Authorities in Alabama may have averted another school massacre by arresting a 17-year-old white supremacist who allegedly was building homemade bombs to target African-American students at his school.
The teen, identified by authorities as Derek Shrout, was to appear in court in Seale, Ala., today on a felony charge of attempted assault.
Russell County Sheriff Heath Taylor told Hatewatch today that a search of the youth's home on Friday turned up a couple dozen small tobacco cans and two larger metal containers marked "Fat Boy" and "Little Man." The names are similar to the code names "Fat Man" and "Little Boy" used for the atomic bombs dropped on Japan by the United States during World War II. All of the containers were filled with pellets and had holes drilled in them. The sheriff said other ingredients needed to complete the devices, such as black powder and fuses, were not found.
Shrout "admitted to being a white supremacist," the Columbus Ledger-Enquirer reported in today's editions.
"He has a lot of pent up anger towards blacks," Taylor told the newspaper. Authorities didn't immediately disclose if the suspect had ties to specific white supremacist groups or how and when he adopted his racist beliefs.
"By his own admission, he is a white supremacist, but we haven't been able to link him to any specific organization or any organization to him," the sheriff told Hatewatch.
Shrout's alleged plans were exposed when a teacher at Russell County High School, where the suspect was a student, found a journal containing "what appeared to be plans for a terroristic attack," the newspaper reported. The teacher turned the journal over to a school resource officer, who is a sheriff's deputy, and the investigation began.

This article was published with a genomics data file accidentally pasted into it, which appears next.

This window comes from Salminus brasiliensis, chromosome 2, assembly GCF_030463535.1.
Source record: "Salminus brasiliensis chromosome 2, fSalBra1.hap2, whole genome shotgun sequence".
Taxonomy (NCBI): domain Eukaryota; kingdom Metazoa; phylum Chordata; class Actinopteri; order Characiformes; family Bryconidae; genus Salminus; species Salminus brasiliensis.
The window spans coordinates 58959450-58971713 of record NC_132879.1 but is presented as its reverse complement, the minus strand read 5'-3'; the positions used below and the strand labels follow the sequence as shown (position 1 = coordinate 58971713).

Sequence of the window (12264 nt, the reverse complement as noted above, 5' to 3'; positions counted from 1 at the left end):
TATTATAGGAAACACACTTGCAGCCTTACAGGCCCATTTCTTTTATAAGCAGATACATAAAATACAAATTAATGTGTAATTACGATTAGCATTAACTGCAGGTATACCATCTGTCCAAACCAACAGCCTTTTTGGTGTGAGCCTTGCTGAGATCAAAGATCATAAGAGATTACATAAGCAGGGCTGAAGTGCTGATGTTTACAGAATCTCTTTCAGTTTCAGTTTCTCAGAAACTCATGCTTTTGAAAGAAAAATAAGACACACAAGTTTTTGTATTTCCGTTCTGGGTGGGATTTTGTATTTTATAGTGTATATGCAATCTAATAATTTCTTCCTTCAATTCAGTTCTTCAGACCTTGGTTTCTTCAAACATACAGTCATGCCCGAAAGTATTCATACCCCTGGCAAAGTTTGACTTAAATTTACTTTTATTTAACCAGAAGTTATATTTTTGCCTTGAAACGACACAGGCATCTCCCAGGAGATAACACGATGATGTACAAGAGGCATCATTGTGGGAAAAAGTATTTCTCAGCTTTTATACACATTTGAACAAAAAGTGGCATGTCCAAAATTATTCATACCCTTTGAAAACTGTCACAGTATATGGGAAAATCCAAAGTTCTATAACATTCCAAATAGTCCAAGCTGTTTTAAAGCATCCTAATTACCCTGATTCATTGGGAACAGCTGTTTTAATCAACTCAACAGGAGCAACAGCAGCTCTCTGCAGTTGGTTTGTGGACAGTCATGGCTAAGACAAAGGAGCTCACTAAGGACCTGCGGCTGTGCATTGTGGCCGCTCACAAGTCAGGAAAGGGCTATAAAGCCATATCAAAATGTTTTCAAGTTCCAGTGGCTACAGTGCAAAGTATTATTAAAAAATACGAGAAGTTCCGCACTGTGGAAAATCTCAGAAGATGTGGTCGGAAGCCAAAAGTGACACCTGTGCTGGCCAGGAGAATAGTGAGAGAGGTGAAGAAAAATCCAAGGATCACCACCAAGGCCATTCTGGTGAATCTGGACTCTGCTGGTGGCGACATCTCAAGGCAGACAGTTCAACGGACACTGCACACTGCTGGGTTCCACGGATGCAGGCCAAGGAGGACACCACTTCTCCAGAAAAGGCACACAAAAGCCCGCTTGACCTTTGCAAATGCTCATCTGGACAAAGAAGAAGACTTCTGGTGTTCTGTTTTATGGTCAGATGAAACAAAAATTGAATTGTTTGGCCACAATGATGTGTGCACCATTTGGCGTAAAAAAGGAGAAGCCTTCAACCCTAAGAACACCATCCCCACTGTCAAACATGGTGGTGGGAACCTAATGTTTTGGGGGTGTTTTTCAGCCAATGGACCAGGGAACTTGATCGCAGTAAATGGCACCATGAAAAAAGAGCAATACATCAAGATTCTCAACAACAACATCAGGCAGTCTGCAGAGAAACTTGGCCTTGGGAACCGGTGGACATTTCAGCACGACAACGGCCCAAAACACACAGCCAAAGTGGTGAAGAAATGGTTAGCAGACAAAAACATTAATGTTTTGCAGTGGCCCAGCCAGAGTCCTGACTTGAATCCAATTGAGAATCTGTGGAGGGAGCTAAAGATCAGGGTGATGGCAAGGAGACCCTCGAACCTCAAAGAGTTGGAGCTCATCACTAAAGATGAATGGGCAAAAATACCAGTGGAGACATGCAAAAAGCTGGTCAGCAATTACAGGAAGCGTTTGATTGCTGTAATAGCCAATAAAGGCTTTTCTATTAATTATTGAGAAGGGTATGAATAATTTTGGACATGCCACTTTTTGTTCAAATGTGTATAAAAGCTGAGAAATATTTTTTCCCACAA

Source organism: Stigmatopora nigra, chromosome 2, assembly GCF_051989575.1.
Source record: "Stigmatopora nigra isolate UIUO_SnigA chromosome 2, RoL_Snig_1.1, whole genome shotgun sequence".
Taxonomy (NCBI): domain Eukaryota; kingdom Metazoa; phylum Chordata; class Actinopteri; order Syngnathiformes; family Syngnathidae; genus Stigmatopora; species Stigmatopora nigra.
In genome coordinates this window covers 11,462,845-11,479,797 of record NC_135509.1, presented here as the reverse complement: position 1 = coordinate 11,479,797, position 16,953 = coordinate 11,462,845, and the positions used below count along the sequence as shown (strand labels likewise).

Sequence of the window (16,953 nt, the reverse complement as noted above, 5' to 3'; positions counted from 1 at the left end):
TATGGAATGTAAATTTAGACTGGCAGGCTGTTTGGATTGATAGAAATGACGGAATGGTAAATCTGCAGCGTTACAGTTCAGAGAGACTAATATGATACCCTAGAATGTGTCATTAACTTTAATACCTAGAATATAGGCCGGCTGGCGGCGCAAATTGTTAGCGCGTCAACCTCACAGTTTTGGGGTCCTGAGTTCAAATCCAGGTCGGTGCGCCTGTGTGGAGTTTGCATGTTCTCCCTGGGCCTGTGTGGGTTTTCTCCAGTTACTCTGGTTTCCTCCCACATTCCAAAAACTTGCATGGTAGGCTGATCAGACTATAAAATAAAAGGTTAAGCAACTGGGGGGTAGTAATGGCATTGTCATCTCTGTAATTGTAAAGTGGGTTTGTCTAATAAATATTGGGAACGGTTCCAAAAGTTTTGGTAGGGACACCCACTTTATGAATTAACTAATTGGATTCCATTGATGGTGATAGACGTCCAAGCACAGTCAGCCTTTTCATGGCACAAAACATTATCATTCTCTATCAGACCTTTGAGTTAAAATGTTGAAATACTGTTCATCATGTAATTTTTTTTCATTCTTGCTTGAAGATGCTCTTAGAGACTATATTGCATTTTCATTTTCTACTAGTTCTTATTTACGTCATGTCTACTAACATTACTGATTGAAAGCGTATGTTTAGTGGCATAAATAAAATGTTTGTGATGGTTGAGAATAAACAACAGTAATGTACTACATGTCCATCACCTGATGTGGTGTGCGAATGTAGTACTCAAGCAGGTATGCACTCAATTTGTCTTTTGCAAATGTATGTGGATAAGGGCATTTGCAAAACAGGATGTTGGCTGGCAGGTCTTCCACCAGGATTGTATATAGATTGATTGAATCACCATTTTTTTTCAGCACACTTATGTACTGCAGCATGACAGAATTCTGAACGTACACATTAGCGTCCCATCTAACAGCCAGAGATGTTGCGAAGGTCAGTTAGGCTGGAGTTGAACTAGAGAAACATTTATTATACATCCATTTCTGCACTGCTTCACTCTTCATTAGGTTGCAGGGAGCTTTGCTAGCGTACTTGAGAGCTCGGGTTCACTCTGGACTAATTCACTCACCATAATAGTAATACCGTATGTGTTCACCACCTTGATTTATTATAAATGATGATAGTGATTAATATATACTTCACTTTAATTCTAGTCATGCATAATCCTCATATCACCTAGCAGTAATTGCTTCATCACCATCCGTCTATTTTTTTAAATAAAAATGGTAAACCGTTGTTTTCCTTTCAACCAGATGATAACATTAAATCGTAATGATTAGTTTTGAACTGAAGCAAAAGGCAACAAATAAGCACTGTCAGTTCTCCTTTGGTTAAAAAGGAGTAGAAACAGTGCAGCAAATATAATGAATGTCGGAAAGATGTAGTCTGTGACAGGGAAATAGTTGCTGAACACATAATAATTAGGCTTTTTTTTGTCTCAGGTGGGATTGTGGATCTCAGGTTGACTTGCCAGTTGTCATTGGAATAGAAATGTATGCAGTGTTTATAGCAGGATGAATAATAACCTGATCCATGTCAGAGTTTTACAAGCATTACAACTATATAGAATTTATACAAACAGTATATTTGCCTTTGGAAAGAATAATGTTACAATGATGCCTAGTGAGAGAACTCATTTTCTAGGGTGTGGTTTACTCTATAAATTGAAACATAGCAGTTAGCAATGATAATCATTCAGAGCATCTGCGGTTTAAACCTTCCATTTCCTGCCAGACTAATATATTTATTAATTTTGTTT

Initially, the teenager claimed his journal writings were fiction, the sheriff said, but that was discounted after his cooperative parents allowed a search of their home and the improvised explosive devices were found
The sheriff said the suspect had "obviously put a lot of thought into the plan," and named a teacher and six students in his journal.
Five of the six targeted students and a high school teacher, all identified by name in the suspect's journal, are black, the sheriff told Hatewatch. The suspect also listed a sixth student, who is white, apparently in the belief he is gay, the sheriff said.
The sheriff told Hatewatch that FBI agents are now involved in the investigation and could recommend that the case be handled as a federal hate crime. That, however, is considered unlikely because the suspect is a juvenile. Alabama doesn't have a specific hate crime law, only enhancements for those convicted of felonies with racial motivation.
The explosive devices the teenager is accused of building were just "a step or two away from being ready to explode" and would have caused serious damage or injuries, the sheriff said.